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2023-11-21 00:00:00 Avenue Magazine How Painting Brought Sharon Stone Back to her Artistic Center

How Painting Brought Sharon Stone Back to her Artistic Center

Sharon Stone at her show, "Welcome to my Garden"
Photo by ChiChi Ubina, courtesy of C. Parker Gallery

Unlike movie stars who launch cosmetic lines or record an album, Sharon Stone has pivoted to painting. With two gallery shows under her belt, the Oscar nominee talks to Avenue about making art vs. movies, her obsession with snakes, and why she loves Amelia Earhart.

The title of your show is “Welcome to My Garden.”
The majority of my work is about nature. So many people want to be deniers of what’s happening to our environment. It’s like, go ahead — the plant’s going to shake you off anyway. You think you’re in control of the planet? You’re not. It’ll just get rid of you. You think you’re in control of women? It’s called Mother Nature, not Father Nature. Good luck.

Your work reminds me of Joan Mitchell and Helen Frankenthaler.
I’m very inspired by women painters and I’m excited to be a part of the female painting scene. A lot of women painters people didn’t even bother with before are now starting to be experienced and their work is being brought forward, even postmortem.

Your paintings are so colorful.
They say that there’s a certain percentage of people that have that extra chromosome and they see more color. I’ve always had that. When people do their houses, I always come and pick the paint. For example, I think you should paint your ceiling. People don’t think they should paint their ceiling a color. Is the sky white? No! Paint your ceiling a color. Get a little bit excited about looking up at your ceiling.

Tell me about your diptych, Amelia.
Women think about Amelia Earhart a lot. I was at a fundraiser for the National Women’s History Museum and a woman got up to speak before me and she talked about Amelia. And I said to the room: “Who in this room thinks that the idea of her crashing into the ocean is a man’s version of history?’ And everybody raised their hand. Then I said, ‘okay, who thinks she landed on a Polynesian island and lived out the rest of her life?’ And every woman raised her hand. We’ve never gotten our stories written by women, so we don’t get our stories told.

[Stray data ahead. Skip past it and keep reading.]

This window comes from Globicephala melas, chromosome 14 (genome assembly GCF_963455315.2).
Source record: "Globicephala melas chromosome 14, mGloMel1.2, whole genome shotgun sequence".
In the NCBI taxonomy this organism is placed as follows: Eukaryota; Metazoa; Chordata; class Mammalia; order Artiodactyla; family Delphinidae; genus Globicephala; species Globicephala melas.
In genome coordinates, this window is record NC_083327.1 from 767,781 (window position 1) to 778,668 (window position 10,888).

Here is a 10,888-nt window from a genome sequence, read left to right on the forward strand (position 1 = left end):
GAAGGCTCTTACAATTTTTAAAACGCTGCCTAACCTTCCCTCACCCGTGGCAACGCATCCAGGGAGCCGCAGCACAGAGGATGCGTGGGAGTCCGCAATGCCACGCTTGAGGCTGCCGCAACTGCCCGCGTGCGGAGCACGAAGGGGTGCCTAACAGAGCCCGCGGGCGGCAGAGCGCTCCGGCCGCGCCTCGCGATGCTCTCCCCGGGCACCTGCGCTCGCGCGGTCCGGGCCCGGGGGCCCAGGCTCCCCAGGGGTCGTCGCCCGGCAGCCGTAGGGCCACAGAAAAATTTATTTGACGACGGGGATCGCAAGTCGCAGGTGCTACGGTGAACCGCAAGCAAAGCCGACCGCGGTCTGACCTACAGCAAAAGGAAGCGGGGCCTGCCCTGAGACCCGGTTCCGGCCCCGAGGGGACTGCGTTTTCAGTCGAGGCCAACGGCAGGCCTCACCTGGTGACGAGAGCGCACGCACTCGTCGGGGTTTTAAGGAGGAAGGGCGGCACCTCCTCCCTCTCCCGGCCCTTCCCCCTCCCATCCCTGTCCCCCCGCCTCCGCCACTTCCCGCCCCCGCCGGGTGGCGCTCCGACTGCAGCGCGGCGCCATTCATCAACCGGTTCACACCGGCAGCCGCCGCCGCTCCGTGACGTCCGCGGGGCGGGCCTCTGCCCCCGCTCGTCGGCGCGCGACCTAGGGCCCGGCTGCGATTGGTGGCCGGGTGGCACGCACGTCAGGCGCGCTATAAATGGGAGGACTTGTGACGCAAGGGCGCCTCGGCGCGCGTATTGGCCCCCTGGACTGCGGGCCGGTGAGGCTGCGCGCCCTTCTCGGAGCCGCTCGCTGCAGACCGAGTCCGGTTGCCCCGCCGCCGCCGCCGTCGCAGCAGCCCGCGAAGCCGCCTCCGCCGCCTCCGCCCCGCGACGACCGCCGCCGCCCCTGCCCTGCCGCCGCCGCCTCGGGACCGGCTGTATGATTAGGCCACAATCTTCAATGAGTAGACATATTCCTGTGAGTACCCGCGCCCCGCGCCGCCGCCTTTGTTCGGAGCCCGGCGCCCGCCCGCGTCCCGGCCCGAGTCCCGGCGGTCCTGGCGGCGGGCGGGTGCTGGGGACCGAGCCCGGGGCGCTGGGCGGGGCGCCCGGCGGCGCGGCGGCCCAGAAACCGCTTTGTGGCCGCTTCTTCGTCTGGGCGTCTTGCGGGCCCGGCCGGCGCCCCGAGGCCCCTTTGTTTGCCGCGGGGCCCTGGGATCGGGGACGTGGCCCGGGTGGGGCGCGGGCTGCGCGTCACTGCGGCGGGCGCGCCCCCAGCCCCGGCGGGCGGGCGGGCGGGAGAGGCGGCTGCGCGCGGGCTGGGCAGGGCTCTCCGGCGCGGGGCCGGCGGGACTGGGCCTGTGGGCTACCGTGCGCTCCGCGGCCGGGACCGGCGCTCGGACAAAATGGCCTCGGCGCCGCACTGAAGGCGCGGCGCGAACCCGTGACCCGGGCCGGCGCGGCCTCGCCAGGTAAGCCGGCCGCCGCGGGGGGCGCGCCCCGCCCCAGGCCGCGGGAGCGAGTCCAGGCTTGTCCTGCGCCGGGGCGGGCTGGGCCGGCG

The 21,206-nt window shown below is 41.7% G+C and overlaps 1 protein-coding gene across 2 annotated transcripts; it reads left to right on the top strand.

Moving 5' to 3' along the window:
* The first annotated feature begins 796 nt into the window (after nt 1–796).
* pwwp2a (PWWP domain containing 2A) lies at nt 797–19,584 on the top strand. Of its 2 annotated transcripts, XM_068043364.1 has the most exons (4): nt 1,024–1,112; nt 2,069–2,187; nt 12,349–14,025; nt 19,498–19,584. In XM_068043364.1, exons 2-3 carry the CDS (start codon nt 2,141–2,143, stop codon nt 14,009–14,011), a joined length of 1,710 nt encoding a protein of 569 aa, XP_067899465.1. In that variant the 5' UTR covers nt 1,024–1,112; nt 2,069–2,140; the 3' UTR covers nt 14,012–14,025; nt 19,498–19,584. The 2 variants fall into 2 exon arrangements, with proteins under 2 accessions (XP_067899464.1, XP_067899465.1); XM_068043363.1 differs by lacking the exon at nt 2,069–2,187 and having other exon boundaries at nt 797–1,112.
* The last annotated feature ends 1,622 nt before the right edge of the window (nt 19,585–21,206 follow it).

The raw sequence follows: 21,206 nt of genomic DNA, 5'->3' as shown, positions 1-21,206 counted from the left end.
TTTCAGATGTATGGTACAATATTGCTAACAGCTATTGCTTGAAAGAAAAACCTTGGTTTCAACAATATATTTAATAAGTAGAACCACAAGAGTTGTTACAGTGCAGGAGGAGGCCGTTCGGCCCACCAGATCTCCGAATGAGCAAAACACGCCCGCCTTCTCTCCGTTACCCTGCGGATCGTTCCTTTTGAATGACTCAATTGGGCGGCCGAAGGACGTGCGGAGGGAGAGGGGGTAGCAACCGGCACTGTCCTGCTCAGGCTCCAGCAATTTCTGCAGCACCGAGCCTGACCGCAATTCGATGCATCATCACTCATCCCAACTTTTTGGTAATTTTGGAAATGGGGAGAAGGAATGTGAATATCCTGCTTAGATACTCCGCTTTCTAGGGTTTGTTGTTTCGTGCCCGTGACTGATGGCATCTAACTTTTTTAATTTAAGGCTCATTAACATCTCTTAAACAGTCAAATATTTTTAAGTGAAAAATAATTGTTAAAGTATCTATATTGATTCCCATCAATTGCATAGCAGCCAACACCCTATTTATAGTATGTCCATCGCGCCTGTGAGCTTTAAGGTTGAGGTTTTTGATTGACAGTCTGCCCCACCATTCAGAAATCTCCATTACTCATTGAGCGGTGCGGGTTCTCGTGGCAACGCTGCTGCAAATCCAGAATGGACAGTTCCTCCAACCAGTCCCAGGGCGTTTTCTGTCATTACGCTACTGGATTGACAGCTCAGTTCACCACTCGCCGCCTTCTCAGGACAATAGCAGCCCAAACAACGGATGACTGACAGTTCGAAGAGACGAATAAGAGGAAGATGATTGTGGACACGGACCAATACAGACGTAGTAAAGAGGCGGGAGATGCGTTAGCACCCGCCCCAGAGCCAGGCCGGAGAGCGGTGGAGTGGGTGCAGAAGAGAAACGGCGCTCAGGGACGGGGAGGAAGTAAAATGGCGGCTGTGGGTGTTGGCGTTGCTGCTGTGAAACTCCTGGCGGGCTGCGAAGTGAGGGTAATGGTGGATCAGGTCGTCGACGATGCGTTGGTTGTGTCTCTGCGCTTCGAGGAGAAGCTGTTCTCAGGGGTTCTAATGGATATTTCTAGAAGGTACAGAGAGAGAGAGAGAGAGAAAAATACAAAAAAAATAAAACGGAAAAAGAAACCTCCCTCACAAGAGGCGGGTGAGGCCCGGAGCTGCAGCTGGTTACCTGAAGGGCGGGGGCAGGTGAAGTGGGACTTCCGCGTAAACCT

Photo by ChiChi Ubina, courtesy of C. Parker Gallery

Why do you paint snakes?
I like the way snakes constantly sheds its skin and changes. And I think that shedding skin is about change. Often when I make a painting, when I put the shedding snakeskin in, it’s about leaving that experience behind.

How has painting changed you?
It’s brought me back to my artistic center. So much in acting is about trying to deliver the director’s vision, and that is very expansive. But at the same time, you have all these other people who are constantly coming in with their ego needs and what they think they want and what they think they need. And they have to have it right now. They’re trying to pull and yank and manipulate you. It’s very hard while you’re ripping your guts out and you’re emotionally so ripped open to maintain your decorum. And if you tell them to fuck off, then you’re not being a nice person and they don’t understand that they’re not being a nice person dealing with you while you’re an open wound bleeding onto film.

That sounds intense.
You get twisted up and can lose the finer qualities of your own artistry. I’m a super authentic, raw actor. That’s why my work is so dangerous, and I needed to be able to get to a safe place in myself to get back to the core of that work. And being able to be by myself and refine my artistic center has brought me back to that. I think now I probably would like to do theater so that I can give a whole performance without someone running into the middle of it with their needs.

Making movies involves tons of people on set. Is painting a solitary endeavor?
I have a studio assistant now who is a young man. He’s a musician and a painter. He paints pop art. I like his opinion. So periodically I yell his name: Zach. I’m like, ‘Zach, come here. What do you think?’ So, I have a great person to bounce things off of. He’s in a punk band. When I was his age, punk was happening, and I was very into it. We had this common language because it’s come around again.

“Sharon Stone: Welcome to my Garden” is on view now at C. Parker Gallery in Greenwich, CT, until January 15, 2024.

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